Jump to ContentJump to Main Navigation
Philosophical Papers$
Users without a subscription are not able to see the full content.

J. L. Austin, J. O. Urmson, and G. J. Warnock

Print publication date: 1979

Print ISBN-13: 9780192830210

Published to Oxford Scholarship Online: November 2003

DOI: 10.1093/019283021X.001.0001

Show Summary Details
Page of

PRINTED FROM OXFORD SCHOLARSHIP ONLINE (www.oxfordscholarship.com). (c) Copyright Oxford University Press, 2019. All Rights Reserved. Under the terms of the licence agreement, an individual user may print out a PDF of a single chapter of a monograph in OSO for personal use (for details see www.oxfordscholarship.com/page/privacy-policy).date: 27 May 2019

Performative Utterances

Performative Utterances

Chapter:
(p.233) 10 Performative Utterances
Source:
Philosophical Papers
Author(s):

J. L. Austin

J. O. Urmson

G. J. Warnock

Publisher:
Oxford University Press
DOI:10.1093/019283021X.003.0010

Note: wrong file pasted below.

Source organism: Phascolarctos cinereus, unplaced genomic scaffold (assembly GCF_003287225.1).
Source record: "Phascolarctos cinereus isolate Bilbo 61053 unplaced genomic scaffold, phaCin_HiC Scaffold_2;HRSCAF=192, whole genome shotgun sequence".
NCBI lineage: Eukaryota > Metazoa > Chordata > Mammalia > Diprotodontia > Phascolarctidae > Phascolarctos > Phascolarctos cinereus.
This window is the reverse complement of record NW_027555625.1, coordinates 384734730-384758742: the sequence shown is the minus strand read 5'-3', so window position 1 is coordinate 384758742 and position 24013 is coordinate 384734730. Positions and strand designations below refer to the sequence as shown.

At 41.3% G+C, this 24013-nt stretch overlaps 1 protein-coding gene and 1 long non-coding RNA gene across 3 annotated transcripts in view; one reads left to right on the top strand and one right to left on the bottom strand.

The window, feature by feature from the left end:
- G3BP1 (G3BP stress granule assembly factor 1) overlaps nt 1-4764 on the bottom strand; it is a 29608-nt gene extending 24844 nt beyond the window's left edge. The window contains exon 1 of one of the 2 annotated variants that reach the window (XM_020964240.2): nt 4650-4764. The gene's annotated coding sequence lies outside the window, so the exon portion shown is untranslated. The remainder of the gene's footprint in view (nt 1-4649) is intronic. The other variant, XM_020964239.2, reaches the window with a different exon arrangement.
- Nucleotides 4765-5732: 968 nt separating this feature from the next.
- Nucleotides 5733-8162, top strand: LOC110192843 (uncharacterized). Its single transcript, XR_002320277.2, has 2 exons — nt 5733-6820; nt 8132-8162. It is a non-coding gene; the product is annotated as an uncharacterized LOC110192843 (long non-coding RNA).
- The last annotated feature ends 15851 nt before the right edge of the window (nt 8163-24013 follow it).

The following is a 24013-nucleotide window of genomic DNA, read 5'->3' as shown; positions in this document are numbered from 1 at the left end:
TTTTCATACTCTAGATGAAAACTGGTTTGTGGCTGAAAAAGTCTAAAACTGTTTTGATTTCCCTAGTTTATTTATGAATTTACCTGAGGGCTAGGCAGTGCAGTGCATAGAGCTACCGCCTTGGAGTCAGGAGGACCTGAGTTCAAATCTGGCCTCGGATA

Austin attacks the view that language is referential, based on the simplistic division of utterances into the ‘descriptive’ and ‘evaluative’, using his notion of performative utterances. Such utterances, in the appropriate circumstances, are neither descriptive nor evaluative, but count as actions, i.e., create the situation rather than describing or reporting on it. In saying ‘I promise to go’ one is making a promise, not stating that one is making it. A performative promise is not, and does not involve, the statement that one is promising. It is an act of a distinctive sort, the very sort (promising) named by the performative verb. And, according to Austin, making explicit what one is doing is not describing what one is doing or stating that one is doing it.

Keywords:   action, Austin, descriptive, evaluative, language, performative utterance, promise

Oxford Scholarship Online requires a subscription or purchase to access the full text of books within the service. Public users can however freely search the site and view the abstracts and keywords for each book and chapter.

Please, subscribe or login to access full text content.

If you think you should have access to this title, please contact your librarian.

To troubleshoot, please check our FAQs , and if you can't find the answer there, please contact us .